TILA section 105(a) grants the Bureau authority to make adjustments and exceptions to the requirements of TILA for all transactions subject to TILA, except with respect to the substantive provisions of TILA section 129 that apply to high-cost mortgages. With respect to the high-cost mortgage provisions of TILA section 129, TILA section 129(p), 15 U.S.C. 1639(p), as amended by the Dodd-Frank Act, grants the Bureau authority to create exemptions to the restrictions on high-cost mortgages and to expand the protections that apply to high-cost mortgages. Under TILA section 129(p)(1), the Bureau may exempt Start Printed Page 7773specific mortgage products or categories from any or all of the prohibitions specified in TILA section 129(c) through (i), if the Bureau finds that the exemption is in the interest of the borrowing public and will apply only to products that maintain and strengthen homeownership and equity protections. Among these referenced provisions of TILA is section 129(e), the prohibition on balloon payments for high-cost mortgages.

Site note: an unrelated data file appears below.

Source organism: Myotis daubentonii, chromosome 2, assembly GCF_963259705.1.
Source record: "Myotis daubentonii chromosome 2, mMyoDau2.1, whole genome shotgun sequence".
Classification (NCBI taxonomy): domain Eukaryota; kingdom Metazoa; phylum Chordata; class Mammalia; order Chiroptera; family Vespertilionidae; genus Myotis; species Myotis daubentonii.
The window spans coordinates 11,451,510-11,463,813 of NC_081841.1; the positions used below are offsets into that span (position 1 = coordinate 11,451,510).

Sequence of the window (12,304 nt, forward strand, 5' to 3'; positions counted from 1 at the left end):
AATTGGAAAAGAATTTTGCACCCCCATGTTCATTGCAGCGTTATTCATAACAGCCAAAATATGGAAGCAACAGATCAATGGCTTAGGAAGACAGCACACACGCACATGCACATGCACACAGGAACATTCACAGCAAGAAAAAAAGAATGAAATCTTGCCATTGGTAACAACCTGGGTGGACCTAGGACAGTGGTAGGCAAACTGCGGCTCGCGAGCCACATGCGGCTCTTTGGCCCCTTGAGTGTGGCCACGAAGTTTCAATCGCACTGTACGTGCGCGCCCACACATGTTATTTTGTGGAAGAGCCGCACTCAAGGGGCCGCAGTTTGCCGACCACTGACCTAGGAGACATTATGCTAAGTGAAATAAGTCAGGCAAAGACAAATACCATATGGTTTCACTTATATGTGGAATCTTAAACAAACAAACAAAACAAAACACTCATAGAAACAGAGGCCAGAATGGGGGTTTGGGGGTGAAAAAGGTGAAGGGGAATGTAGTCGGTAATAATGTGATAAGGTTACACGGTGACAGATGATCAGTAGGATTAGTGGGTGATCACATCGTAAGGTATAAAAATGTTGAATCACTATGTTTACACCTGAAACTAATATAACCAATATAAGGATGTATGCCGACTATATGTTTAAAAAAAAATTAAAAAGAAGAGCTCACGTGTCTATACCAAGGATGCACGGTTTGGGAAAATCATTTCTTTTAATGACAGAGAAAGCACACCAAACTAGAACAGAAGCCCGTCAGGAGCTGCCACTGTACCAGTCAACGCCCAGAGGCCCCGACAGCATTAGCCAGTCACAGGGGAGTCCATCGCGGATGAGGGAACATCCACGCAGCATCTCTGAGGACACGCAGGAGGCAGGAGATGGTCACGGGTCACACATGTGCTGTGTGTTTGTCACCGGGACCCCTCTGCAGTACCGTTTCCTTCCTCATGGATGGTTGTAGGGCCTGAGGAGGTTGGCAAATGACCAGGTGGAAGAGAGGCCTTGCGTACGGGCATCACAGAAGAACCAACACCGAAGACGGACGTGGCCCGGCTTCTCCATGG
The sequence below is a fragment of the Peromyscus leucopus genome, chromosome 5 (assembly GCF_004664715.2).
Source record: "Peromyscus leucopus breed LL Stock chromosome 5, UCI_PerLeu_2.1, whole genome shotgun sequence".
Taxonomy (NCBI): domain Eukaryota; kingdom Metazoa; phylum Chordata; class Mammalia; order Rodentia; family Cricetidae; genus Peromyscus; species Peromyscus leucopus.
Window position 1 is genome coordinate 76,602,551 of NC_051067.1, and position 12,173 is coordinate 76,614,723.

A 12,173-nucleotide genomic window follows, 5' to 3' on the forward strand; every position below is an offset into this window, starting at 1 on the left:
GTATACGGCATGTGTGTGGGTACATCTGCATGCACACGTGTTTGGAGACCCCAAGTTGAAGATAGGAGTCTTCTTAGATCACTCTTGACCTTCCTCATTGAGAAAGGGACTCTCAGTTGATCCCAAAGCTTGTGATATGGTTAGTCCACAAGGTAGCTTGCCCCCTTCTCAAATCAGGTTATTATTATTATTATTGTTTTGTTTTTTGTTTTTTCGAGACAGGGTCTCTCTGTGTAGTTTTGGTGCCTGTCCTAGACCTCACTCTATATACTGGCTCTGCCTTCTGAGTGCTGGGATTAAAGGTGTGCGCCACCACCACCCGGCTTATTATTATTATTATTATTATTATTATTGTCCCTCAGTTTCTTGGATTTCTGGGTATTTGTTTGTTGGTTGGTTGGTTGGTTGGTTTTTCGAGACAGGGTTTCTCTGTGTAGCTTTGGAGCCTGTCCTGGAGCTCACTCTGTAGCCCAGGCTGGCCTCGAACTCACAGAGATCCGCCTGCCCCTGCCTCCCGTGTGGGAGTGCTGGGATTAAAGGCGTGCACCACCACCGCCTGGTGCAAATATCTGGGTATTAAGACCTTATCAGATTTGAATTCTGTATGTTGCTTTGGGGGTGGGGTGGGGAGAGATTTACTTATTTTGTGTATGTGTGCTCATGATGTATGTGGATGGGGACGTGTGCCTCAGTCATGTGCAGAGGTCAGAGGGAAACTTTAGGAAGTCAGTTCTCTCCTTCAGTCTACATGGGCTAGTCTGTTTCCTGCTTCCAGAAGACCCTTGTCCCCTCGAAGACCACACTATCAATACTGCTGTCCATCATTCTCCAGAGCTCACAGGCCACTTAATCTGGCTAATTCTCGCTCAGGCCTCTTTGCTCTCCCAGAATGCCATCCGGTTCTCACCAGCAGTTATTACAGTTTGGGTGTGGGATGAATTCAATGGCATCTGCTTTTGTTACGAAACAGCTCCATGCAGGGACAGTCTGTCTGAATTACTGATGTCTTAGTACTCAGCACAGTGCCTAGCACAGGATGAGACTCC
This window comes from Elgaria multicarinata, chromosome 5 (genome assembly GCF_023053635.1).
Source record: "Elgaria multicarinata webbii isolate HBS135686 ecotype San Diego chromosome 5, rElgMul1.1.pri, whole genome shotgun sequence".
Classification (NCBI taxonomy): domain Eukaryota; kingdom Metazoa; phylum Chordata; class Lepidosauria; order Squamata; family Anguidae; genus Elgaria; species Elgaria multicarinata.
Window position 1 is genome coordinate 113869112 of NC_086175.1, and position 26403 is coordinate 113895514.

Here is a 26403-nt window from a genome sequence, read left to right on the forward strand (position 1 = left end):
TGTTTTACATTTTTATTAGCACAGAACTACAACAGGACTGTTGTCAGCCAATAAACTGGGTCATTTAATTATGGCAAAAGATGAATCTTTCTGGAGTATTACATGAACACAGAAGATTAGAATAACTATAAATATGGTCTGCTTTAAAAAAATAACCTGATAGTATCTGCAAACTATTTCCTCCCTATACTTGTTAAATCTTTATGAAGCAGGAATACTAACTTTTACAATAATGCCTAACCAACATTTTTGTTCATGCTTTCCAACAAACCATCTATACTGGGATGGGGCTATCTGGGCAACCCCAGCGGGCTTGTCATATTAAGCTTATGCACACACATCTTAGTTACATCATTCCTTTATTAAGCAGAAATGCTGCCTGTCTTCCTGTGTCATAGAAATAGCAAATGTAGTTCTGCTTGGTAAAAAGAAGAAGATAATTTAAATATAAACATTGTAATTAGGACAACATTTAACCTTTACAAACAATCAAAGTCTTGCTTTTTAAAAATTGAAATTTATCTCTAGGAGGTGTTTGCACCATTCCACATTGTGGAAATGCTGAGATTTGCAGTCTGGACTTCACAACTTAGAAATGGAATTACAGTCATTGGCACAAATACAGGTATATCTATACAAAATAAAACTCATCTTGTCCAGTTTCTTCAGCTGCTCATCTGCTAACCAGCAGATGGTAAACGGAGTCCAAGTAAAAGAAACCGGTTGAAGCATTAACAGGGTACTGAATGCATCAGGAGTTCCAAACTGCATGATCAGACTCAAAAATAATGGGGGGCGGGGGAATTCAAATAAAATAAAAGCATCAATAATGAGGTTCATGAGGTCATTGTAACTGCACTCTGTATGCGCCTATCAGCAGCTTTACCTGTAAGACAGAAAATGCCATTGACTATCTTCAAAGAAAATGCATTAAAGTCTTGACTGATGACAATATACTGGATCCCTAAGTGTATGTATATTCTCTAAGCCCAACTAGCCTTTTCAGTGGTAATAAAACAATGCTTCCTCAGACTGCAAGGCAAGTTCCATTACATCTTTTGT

C. The Dodd-Frank Act

Section 1022(b)(1) of the Dodd-Frank Act authorizes the Bureau to prescribe rules “as may be necessary or appropriate to enable the Bureau to administer and carry out the purposes and objectives of the Federal consumer financial laws, and to prevent evasions thereof.” 12 U.S.C. 5512(b)(1). TILA and title X and certain enumerated subtitles and provisions of title XIV of the Dodd-Frank Act are Federal consumer financial laws. Accordingly, the Bureau is exercising its authority under Dodd-Frank Act section 1022(b) to propose rules that carry out the purposes and objectives of TILA, title X of the Dodd-Frank Act, and certain enumerated subtitles and provisions of title XIV of the Dodd-Frank Act, and to prevent evasion of those laws.